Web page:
STRAY PIT BULL MIX CARRIES INJURED FRIEND AROUND IN HER MOUTH - "It’s not every day we get to see such devotion between two special dogs like this…"

An animal control officer in Savannah, Georgia, discovered a Pit Bull mix named Joanie carrying an injured Chihuahua named Chachi around on the streets. Chachi had a serious eye injury and Joanie would periodically put Chachi down and lick the wound. Veterinarians later had to remove Chachi’s eye. The dogs are under supervision of the Savannah Chatham Animal Control shelter, but the Savannah-Chatham Metropolitan Police Department has indicated that they will be adopted as a pair by a family in Florida. Read more from WBTW:

The dogs were found roaming a Savannah neighborhood on Thursday, July 17.

"Jonie," a large, white lab-Pit Bull mix was walking around with her injured Chihuahua pal "Chachi" in her mouth.

Jonie would stop occasionally to lick Chachi’s injured and swollen eye.

"Clearly, Chachi appreciated the attention," said a post on the Savannah-Chatham Police Department’s Facebook page.

Animal control officers caught the pair and took them to the shelter where the veterinary staff treated little Chachi.

The Chihuahua’s ruptured eye was too damaged to save, so veterinarians removed it.

On Tuesday, Jonie was allowed to visit Chachi. The shelter’s staff were treated to an emotional reunion, complete with licking, whining and cuddling.

"It’s not every day we get to see such devotion between two special dogs like this," said Animal Control Officer Christina Sutherin.

Joanie did her best to protect Chachi, and now they will finally have a chance at a new life together. Click here for the full story. (Photos from the Savannah-Chatham Metropolitan Police Department Facebook page)

MACHINE ALLOWS PEOPLE TO FEED STRAY DOGS BY RECYCLING PLASTIC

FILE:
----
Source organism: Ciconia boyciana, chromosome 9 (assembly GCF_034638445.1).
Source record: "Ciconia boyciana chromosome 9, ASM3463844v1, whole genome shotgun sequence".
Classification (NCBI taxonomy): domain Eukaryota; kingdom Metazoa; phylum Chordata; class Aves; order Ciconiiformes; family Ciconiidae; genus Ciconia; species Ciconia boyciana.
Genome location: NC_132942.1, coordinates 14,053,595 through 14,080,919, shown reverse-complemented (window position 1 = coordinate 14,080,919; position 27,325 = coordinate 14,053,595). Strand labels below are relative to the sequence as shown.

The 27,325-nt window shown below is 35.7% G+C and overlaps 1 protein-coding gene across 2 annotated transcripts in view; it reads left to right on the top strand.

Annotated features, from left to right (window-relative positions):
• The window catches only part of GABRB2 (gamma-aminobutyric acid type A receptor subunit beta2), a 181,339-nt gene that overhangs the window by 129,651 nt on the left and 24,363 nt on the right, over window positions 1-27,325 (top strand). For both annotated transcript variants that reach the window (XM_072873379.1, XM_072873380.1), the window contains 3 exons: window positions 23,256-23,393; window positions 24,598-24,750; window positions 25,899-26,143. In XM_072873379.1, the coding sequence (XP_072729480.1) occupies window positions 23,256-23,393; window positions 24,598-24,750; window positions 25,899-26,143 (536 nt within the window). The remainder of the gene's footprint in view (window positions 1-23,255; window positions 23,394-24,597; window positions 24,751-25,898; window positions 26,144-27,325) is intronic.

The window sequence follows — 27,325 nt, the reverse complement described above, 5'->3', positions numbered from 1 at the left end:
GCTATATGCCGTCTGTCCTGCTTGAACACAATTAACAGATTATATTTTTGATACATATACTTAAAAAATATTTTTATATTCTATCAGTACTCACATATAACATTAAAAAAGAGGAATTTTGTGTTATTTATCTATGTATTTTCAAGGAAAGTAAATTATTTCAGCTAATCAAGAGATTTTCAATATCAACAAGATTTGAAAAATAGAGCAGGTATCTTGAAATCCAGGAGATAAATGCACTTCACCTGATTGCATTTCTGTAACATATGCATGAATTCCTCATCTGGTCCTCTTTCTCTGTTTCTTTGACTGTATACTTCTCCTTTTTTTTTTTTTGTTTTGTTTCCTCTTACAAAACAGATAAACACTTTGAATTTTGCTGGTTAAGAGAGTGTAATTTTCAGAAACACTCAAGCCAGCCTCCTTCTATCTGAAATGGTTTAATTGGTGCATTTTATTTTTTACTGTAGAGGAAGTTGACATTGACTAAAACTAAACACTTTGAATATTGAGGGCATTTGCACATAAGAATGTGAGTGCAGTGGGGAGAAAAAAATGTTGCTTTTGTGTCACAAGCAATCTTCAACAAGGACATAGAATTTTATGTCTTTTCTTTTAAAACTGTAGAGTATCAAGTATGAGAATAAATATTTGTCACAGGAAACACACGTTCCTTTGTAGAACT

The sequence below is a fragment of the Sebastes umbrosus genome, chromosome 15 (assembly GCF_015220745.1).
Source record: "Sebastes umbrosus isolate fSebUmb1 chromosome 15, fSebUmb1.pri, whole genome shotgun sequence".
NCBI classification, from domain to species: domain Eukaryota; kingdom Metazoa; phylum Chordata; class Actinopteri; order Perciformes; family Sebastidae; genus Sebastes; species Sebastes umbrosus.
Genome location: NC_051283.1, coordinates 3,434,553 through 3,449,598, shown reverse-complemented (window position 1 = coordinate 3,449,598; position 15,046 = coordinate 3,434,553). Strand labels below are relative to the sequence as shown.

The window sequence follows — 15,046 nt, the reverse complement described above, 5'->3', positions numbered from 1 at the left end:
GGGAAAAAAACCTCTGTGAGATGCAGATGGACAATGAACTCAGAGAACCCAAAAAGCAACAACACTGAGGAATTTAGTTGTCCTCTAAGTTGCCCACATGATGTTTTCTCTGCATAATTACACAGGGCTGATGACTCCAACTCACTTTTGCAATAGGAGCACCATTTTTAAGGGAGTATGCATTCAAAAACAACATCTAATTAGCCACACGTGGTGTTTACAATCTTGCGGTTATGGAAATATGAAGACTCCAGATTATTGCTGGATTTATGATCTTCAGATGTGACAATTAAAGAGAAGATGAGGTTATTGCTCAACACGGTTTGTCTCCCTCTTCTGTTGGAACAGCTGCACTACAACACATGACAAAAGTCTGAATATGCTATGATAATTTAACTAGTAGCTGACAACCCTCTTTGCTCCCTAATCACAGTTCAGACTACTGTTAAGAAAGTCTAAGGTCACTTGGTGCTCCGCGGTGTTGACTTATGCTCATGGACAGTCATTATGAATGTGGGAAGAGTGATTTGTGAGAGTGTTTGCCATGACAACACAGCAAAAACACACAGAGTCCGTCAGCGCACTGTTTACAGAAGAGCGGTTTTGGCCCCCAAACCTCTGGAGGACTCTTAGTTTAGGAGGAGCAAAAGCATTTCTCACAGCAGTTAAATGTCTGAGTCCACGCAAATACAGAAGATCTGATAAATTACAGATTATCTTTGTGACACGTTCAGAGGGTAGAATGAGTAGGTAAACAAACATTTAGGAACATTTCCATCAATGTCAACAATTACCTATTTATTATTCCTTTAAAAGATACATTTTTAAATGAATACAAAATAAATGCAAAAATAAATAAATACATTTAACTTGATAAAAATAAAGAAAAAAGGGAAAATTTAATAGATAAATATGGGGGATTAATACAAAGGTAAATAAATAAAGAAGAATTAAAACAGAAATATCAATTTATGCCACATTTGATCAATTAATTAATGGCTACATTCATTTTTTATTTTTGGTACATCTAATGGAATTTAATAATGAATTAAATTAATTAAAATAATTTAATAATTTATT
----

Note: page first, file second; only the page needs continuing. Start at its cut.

A company called Pugedon in Turkey has set up a machine which allows people to feed stray dogs by recycling plastic bottles. When a bottle is inserted, kibble is distributed to the dog. See the machine in action in the video.

OLDEST DOG IN THE UK PASSES AWAY AT AGE 23 - Daisy died last Thursday, aged 23 years and six months. She had been the oldest dog in the UK.”

A Jack Russell mix named Daisy was adopted from a shelter by the Barsby-Finch family when she was just six months old. Sadly, she recently passed away at the age of 23 1/2. She was the oldest dog in the United Kingdom. Read more from the Gloucestershire Echo:

The Jack Russell cross from Bishop’s Cleeve had become a “member of the family”, providing years of comfort for Mark Barsby-Finch and his elderly mother, Beryl.

Sadly, Daisy died last Thursday, aged 23 years and six months. She had been the oldest dog in the UK.

Tributes were yesterday to the loving dog which joined the family as a pup, just six months old.

***

Before old age took her, Daisy would every morning running about the fields in Staverton village, where Mark grew up.

And they never had to worry about her not coming back to the house.